[ExI] Semiotics and Computability
stathisp at gmail.com
Sun Feb 14 03:30:22 UTC 2010
On 14 February 2010 11:38, Jeff Davis <jrd1415 at gmail.com> wrote:
> On Sat, Feb 13, 2010 at 3:57 PM, Stathis Papaioannou <stathisp at gmail.com> wrote:
>> On 14 February 2010 08:02, Jeff Davis <jrd1415 at gmail.com> wrote:
>>> Half a thing is not the thing.
>> But half a thing may still perform the function of the thing.
> If the nature of the half thing is profoundly different from that of
> the whole, the nature of its performance may also be radically
Yes it may, but it depends on what the function is. An artificial
joint is not *identical* with a natural joint, but it can function
just as well.
>>> ...the God-like nature of man is more about the influence
>>> of gut, bone, blood, and sinew, than brain...
>> Then there would be a problem with the
>> consciousness of people who
>> have lost limbs or various internal organs.
> Regarding the loss of limbs, kidney, gall bladder, stomach, lengths of
> intestine, a lung, etc.... I agree the persona and consciousness
> appear unaltered. That said, I have heard of people who lose a
> portion of their visual field, but are unaware of the alteration in
> their consciousness. However, that may be the result of brain damage,
> not somatic damage.
Some patients with damage to the visual cortex are completely blind
but insist that they can see normally, even while they stagger around
bumping into things. They are not lying or even "in denial", they
honestly believe it. That is, they are delusional, and this is an
example of a type of delusional disorder called anosognosia (meaning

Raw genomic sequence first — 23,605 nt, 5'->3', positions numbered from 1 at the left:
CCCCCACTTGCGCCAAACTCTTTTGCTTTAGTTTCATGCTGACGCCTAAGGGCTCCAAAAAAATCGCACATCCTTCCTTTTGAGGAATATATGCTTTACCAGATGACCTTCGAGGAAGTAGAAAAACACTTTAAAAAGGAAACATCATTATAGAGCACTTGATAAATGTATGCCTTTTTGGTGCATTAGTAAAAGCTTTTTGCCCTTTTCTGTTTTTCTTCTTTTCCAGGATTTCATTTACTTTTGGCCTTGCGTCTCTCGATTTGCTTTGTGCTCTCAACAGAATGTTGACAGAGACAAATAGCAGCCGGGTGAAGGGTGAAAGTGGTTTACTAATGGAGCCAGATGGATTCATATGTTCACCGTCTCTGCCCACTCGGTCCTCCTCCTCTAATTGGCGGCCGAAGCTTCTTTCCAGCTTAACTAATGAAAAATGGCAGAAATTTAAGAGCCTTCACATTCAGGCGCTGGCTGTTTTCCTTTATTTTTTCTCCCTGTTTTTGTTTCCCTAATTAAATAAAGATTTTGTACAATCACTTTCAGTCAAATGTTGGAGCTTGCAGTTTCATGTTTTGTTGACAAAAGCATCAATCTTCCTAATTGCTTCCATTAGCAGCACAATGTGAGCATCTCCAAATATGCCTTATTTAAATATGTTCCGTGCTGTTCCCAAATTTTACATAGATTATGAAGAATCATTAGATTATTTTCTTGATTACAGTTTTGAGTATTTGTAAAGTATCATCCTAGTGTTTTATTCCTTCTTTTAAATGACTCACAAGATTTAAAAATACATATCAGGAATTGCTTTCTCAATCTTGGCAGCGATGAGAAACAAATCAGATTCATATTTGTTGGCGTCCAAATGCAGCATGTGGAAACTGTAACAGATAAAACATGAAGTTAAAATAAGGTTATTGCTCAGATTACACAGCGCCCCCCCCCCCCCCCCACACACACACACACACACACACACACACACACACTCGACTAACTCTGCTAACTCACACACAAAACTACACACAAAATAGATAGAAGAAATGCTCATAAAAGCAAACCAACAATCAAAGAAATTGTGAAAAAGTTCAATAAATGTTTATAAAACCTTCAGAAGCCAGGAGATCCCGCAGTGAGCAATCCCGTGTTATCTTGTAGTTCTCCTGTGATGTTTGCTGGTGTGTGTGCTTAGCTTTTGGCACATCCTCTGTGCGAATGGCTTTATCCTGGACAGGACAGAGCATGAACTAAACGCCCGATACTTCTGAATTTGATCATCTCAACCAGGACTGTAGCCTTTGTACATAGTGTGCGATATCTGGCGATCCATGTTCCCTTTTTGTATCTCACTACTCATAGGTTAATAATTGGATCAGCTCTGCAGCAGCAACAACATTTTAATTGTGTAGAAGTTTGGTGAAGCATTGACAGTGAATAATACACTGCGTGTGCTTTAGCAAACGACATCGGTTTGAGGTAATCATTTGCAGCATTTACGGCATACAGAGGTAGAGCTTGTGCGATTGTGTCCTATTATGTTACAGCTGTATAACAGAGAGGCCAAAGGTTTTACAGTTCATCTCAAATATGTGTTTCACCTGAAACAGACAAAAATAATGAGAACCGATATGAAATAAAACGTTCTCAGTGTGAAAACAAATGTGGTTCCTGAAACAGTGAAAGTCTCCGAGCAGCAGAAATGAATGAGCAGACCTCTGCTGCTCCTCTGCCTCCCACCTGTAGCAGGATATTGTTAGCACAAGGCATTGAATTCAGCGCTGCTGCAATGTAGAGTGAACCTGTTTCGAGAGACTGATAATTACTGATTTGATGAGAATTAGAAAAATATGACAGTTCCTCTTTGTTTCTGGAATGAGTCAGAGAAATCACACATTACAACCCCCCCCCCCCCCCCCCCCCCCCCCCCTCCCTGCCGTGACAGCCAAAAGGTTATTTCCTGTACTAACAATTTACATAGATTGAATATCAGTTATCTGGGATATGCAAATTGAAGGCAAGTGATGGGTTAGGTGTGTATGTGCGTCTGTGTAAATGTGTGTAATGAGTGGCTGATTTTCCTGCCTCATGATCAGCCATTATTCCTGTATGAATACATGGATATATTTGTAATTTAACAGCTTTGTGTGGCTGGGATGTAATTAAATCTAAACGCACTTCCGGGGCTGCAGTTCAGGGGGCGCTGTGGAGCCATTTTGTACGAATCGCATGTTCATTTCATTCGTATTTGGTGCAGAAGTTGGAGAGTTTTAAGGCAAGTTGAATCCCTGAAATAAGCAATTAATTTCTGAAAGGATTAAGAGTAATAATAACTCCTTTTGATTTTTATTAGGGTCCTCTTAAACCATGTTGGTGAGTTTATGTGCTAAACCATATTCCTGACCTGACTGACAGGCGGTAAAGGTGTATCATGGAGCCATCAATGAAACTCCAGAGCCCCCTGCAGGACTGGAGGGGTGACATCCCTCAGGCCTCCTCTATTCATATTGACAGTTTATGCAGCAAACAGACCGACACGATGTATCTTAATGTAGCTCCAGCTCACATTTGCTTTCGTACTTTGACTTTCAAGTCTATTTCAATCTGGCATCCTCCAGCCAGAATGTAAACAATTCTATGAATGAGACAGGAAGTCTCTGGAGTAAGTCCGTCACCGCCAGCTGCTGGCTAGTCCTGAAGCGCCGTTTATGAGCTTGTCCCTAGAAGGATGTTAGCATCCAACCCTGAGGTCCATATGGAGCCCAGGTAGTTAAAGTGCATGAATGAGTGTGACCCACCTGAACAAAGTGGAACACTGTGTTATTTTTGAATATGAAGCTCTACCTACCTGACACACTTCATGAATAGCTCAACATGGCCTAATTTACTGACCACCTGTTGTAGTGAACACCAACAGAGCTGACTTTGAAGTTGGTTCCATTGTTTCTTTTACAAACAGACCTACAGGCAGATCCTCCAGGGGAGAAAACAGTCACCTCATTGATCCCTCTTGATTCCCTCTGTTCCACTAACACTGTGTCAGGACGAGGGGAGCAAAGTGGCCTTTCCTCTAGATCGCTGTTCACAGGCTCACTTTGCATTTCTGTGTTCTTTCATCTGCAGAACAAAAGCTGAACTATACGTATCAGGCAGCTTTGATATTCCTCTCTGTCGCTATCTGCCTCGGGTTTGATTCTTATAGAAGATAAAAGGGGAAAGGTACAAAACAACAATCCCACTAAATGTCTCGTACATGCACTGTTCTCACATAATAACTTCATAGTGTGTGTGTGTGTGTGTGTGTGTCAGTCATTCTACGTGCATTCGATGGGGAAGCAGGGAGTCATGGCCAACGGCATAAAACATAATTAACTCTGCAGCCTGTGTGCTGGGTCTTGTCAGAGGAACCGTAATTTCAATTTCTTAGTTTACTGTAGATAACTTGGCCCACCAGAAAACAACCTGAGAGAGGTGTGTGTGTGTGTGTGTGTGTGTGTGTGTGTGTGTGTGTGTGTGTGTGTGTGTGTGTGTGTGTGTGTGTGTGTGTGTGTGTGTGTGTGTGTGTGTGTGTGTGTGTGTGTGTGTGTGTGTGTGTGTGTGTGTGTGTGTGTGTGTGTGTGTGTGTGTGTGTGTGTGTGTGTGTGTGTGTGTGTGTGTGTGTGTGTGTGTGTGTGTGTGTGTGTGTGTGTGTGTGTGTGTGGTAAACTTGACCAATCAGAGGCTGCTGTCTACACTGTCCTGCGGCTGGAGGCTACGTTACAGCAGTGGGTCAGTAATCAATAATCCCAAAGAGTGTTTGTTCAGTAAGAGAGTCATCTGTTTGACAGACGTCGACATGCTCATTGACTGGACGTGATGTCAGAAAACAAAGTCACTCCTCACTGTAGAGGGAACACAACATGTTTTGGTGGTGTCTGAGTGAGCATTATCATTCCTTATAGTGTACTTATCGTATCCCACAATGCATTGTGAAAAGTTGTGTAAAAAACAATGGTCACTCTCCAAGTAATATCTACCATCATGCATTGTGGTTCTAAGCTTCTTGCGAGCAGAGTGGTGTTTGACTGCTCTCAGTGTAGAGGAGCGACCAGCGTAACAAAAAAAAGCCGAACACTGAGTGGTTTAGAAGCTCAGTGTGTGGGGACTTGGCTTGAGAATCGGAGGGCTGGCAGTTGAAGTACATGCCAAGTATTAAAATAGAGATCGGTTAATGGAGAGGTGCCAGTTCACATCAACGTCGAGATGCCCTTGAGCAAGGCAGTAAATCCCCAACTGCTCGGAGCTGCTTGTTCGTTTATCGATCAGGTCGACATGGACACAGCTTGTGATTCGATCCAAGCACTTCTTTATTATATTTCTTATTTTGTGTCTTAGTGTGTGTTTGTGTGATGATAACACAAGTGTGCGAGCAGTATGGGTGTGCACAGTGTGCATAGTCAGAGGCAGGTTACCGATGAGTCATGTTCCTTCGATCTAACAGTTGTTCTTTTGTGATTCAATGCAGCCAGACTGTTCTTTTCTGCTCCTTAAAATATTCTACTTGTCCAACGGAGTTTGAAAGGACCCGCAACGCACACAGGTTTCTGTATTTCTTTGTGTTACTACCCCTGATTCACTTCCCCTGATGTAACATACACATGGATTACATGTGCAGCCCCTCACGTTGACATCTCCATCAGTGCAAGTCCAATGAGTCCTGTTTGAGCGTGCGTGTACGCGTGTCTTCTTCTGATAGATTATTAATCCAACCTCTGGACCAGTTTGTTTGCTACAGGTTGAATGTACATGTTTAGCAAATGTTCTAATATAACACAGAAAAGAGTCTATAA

inability to recognise that you have an illness). Interestingly, it
usually doesn't happen if the lesion is in the eye or optic nerve.
> But mostly I was thinking of basic human impulses and feelings:
> hunger and the urge to feed, the reproductive impulse,
> acquisitiveness(greed?), the various behaviors arising from the
> instinct for survival: fight or flight, fear, anger, hatred,
> dominance, submission, anxiety, depression, shock. These things are
> primitive, and certainly pre-date the features of mammalian (ie
> higher) brain function. I view these impulses as the foundation AND
> BULK of animal and human behavior, and gut-centered, with higher-level
> mental activity a more recent development. I wonder if feelings in
> the gut aren't in fact real -- like pain -- and our awareness of them
> just an additional fact, a mental fact.
> So what would consciousness be, what would a mind be without this
> foundational context built up over three and a half billion years?
> That's why I think the gut (soma) may be critical in defining mind.
> But, to be honest with you, I feel way out on a limb here.
There is no doubt that many of our feelings are based in the body, but
they are *felt* in the brain. If you could reproduce the inputs the
brain receives from the body, you would reproduce the associated
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